Cablegate: A/S Gordon's Meetings with Policy-Makers in Paris: A Tour D'horizon of Europe and Afghanistan

DE RUEHFR #1254/01 2590734
P 160734Z SEP 09

S E C R E T SECTION 01 OF 04 PARIS 001254



EO 12958 DECL: 09/16/2018


Classified By: Ambassador Charles Rivkin, for reasons 1.4(b) and (d).

1. (S) Summary. During Assistant Secretary Gordon's visit to Paris on September 11, he met with a number of French policy-makers including: Elysee Diplomatic Advisors Jean-David Levitte, Damien Loras, and Francois Richier, Assistant Secretary equivalent for Continental Europe Roland Galharague, and Acting Director of MFA Strategic Affairs bureau Jean-Hugues Simon-Michel. Discussions focused on Russia, upcoming developments in the Balkans (Bosnia, Croatia, Macedonia and Kosovo), elections in Germany and Afghanistan, Turkey's EU Accession, NATO Enlargement and Strategic Concept, and Georgia and Ukraine. End Summary.


2. (C) Jean-David Levitte noted that while public opinion in France is opposed to the war in Afghanistan, the situation here is much calmer than in the UK, Germany, or Italy. Angela Merkel's domestic political situation after the incident in Kunduz was particularly fragile, so that was part of the rationale behind the recent German-French-UK letter to UN SYG Ban Ki Moon to propose an international conference on Afghanistan by the end of the year. Levitte said that the goal of the conference would be to accelerate and improve the training of Afghan troops and police and to strengthen Afghan state institutions, which will help reinforce the importance of the international effort to skeptical publics. They are now waiting for Ban Ki Moon's response. Levitte emphasized that France remains "totally engaged" in Afghanistan with no limits or caveats on its troops. This autumn, France will complete a transfer of troops from Kabul to Kapisa and Surobi provinces (a presence that will be reinforced on the ground as France reassigns some sailors to other regional activities and replaces them with ground troops). A/S Gordon assured Levitte that the U.S. would soon be able to share the elements of the McChrystal military review with Allies. Levitte responded by praising General McChrystal and saying that French forces have an excellent dialogue with him on the ground. He added that Germany and the UK are determined to stay in Afghanistan as needed, but we may need to convince the Netherlands to remain, and that President Sarkozy had recently reinforced this message in a meeting with Dutch PM Balkenende.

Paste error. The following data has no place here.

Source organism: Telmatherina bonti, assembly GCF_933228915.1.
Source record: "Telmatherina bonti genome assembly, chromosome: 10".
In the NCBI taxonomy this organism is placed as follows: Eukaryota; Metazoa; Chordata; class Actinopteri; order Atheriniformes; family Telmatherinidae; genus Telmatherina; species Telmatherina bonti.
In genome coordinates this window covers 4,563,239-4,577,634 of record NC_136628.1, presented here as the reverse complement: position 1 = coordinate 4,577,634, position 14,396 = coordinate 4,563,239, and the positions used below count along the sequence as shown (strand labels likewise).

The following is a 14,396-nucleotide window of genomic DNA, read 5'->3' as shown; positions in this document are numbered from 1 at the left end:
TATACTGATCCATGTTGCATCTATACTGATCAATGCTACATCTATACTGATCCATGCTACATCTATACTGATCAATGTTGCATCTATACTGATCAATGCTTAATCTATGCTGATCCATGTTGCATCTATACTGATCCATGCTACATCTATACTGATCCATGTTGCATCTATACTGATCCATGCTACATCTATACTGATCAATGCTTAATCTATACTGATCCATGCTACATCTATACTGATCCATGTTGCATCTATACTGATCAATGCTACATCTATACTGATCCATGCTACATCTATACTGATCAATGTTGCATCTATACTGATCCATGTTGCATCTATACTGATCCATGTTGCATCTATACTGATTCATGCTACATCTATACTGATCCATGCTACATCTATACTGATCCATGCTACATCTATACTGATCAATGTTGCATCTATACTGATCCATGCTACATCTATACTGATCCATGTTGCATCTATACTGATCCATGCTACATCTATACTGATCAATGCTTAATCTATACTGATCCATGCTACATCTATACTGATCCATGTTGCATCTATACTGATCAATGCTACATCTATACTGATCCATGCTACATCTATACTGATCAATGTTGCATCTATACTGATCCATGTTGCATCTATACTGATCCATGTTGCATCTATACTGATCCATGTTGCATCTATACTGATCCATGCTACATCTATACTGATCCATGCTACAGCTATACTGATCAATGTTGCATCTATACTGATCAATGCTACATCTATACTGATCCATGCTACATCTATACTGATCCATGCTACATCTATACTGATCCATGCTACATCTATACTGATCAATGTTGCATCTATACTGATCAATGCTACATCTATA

3. (C) Levitte noted that of the five major conditions required to transfer authority in Bosnia from the UN High Representative to an EU High Representative, four have been fulfilled, and only the question of division of state property remains. This final condition should not alone "block all progress," especially as the current UN team in Bosnia is no longer effective. France wants to see the transfer of authority to a new EU team in November, as the rapprochement to Europe is an effective "carrot" to encourage the Bosniaks to continue progress in necessary reforms. A/S Gordon agreed that the current system is not working well, but noted that the international community will lose credibility if we move forward before all the necessary pre-conditions have been fulfilled. He added that the U.S. agrees that some form of carrot is necessary to urge Bosnian compliance. Levitte noted that they still have two months to urge Bosnian progress before a final decision is made. In a separate meeting, Assistant Secretary equivalent for Continental Europe Roland Galharague said that "transition is the number one objective," suggested the division of state property will take much time to resolve, and urged the U.S. to support early transfer of authority that would open the door to Bosnian aspirations for greater integration into EU institutions. He noted that the growing perception of divisions between the US and Bosniaks on one side who favored retaining the UN role and the EU and Serbs on the other created unhelpful opportunities for manipulation. A/S Gordon said this perception was inaccurate, but noted the U.S. is sensitive to the political need for Bosniak leaders to sell this decision to their publics. The USG needs to see a clear path ahead for transition in order to support it.


4. (C) Levitte noted that the EULEX mission is having diplomatic problems with the Kosovar government and public after signing two technical protocols with Serbia. They are hoping to ensure continued calm as Kosovo heads into municipal elections. A/S Gordon stated that the Kosovars will have to accept the protocols but that it should be clearly explained that these are technical agreements that have no impact on Kosovo's independent status. Levitte also criticized Serbian FM Jeremic, saying that he is doing nothing to encourage Serb return or participation in Kosovo's government. Levitte noted that Jeremic "makes big promises" every time he comes to France, but doesn't follow through. Levitte no longer meets with him and does not consider him to be the "modern face of Belgrade" that he purports to be.